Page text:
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Warhol head piece goes up on e-auction. Minimum opening bid: $750,000
Lifestyle
<p>Paying over a million bucks for a hat made of ten-dollar bills may not look like you have a head for money. But in the case of this 1972 Andy Warhol, it could be a savvy investment.</p> <p>Warhol made the unconventional headwear using a wide-brimmed, black, straw Halston hat. He wove $10 bills to the hit, and presented it as a gift for his doctor friend Robert Giller in the 1970s. It is being put under the hammer by NYE&amp;Co through LiveAuctioneers.com on November 11. Minimum bid: $750,000. The online auction group expects the piece to go for $800,000 to $1.2 million.</p> <p>The hat features in a photo, worn by Giller, in the 1979 book Andy Warhol’s Experiences. An edition of the book given to Giller by Warhol, and signed "to the doc, Love, Andy" with a doodle, is also included in the auction. Both were kept by Giller’s widow after he died in car wreck in 1996.</p> <p>Photo: LiveAuctioneers.com</p> <p>&nbsp;</p> <p>&nbsp;</p>
7 ways the global economy is going to change, according to Nouriel Roubini
Capital Markets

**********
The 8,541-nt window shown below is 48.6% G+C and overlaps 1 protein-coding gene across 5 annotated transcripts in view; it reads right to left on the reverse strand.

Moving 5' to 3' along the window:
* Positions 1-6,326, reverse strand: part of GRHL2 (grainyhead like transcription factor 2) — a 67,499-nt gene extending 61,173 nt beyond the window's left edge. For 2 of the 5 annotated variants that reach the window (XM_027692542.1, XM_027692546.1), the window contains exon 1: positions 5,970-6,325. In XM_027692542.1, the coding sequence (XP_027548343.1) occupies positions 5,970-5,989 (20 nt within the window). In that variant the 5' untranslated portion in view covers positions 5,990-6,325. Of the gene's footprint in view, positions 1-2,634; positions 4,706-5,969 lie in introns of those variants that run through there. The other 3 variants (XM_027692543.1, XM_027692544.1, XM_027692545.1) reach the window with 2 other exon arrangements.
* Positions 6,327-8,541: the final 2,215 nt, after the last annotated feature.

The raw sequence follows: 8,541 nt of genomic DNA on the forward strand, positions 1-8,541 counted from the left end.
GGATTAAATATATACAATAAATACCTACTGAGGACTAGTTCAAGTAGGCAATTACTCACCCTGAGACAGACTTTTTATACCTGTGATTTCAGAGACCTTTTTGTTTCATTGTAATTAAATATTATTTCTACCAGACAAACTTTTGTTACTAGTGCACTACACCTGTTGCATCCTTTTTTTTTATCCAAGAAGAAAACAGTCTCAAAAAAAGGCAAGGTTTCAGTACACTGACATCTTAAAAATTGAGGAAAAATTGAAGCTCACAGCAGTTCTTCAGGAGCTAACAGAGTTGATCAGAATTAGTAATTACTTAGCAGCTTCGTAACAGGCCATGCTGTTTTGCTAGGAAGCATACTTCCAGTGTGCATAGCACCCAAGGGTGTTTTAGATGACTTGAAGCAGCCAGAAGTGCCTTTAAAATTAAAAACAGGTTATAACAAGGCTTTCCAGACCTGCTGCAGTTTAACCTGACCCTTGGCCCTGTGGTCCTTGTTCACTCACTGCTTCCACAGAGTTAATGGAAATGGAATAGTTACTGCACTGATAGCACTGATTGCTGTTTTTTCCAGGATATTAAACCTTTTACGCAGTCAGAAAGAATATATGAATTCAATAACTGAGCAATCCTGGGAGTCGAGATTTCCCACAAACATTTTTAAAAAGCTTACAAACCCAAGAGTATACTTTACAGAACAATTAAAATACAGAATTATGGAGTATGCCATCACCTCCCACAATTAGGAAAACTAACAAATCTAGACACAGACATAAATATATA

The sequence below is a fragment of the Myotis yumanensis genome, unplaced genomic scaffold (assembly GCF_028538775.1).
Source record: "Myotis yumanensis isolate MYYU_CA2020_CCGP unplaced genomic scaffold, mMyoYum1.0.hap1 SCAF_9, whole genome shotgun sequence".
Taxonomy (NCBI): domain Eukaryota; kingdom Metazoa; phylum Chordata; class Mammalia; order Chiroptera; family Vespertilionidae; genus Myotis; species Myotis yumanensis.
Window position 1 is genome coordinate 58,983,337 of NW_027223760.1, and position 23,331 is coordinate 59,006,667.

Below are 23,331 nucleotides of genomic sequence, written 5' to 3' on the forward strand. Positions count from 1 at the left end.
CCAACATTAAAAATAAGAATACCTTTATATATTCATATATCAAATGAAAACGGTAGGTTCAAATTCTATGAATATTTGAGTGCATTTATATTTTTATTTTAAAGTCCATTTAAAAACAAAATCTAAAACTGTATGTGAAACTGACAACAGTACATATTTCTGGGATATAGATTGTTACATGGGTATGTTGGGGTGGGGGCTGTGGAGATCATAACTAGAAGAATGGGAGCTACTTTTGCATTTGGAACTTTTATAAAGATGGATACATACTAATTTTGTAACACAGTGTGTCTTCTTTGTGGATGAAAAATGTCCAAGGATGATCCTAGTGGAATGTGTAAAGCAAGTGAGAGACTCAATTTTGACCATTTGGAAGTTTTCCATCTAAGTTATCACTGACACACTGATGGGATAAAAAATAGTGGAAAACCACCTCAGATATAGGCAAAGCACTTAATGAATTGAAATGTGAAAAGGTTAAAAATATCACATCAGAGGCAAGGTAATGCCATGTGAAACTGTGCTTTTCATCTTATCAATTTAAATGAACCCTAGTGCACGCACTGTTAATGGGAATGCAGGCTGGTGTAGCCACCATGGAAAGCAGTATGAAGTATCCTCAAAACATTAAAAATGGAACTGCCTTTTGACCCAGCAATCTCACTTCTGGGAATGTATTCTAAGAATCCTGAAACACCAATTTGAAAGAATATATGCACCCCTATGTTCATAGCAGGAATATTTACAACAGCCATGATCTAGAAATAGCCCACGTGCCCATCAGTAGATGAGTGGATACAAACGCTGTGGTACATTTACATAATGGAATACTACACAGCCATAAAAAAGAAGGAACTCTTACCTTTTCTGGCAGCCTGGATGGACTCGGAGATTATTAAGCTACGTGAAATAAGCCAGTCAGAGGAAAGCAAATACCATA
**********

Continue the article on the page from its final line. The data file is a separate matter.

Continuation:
<p>Sometimes referred to as Dr. Doom because of his accurate prediction that the U.S. housing market would collapse, Roubini gave a lecture on Saturday and FinBuzz presents his top seven economic ideas from the event, Finbuzz reports.</p> <p>Aging population and the end of the ‘golden era’</p> <p>Until 2013, markets were growing robustly. Now the golden era of growth is over. Economic slowdown worldwide has several causes: both governments and corporations have entered a deleveraging stage, saving more, and spending and investing less. The aging populations in both in Europe and Asia are changing the consumption model on an individual level, and people are saving more, too. Although corporations have enough cash, most of them are not inclined to invest money into new projects the way they have done before, as the level of political, economic, and geopolitical uncertainty has dramatically risen.</p> <p>China: expect a “bumpy landing” but no crash<br /> All eyes are on China. Further development of the world economy largely depends on how China’s economy, the second largest economy in the world, will slow down, and whether it will have a smooth or hard landing. A hard landing would mean a massive collapse in commodity prices and a sharp devaluation of China and other emerging markets’ economies. Due to substantial dollar debt, the amount of debt in local currencies will increase, which will lead to the global recession. The risk of the hard landing, is however, relatively low, according to Roubini. He calls what is likely to happen with China a “bumpy landing” – a 6.5% growth slowdown this year and between 5 and 6 percent potential growth next year, rather than complete collapse.</p> <p>On Silicon Valley<br /> There is a lot of technological and scientific innovation in different fields of global economy, however, it is concentrated in some spots like Silicon Valley. At the moment, it does not lead to productivity growth, which is the key to the growth of global economy.</p> <p>Are robots taking over our jobs?<br /> Technological innovation is increasingly capital intensive, skill-biased and saves on labor. The demand for labor is going to shrink further, partly because of robotic substitution and structural changes as well. That will surely bring changes to the labor force structure and hence economy structure.</p> <p>The central banks are broken<br /> Government policies are not optimal. The instruments of monetary policy do not seem to satisfy the current needs. Fiscal policy instruments are not used to their full potential. There is a huge need for structural reforms worldwide, however, both in democracies and in “less democratic countries” implementation of structural reforms is hard because of the election cycles and the inability of politicians to act in the long-term.</p> <p>The hyped-up Grexit<br /> Greek Exit. A lot of worries were concentrated around Greece this year. This is particularly interesting given that Greece is responsible only for 2 percent of European GDP. The solution of the Greek problem has more of a symbolic meaning for the whole Eurozone. The Grexit would mean the beginning of the end of the Eurozone, politically.</p> <p>Commodity super cycle<br /> The commodity super cycle is over not only spurred by the economic slowdown in China, but also due to supply issues such as innovative shell gas, oil technologies, and a significant amount of reserves in Latin America and Africa. Demand for raw materials is obviously low at the moment.</p> <p>A professor at New York University’s Stern School of Business, Roubini is also the chairman of Roubini Global Economics, a private macroeconomic research firm in New York.</p> <p>This story first appeared in FinBuzz<br /> Photo: FinBuzz</p>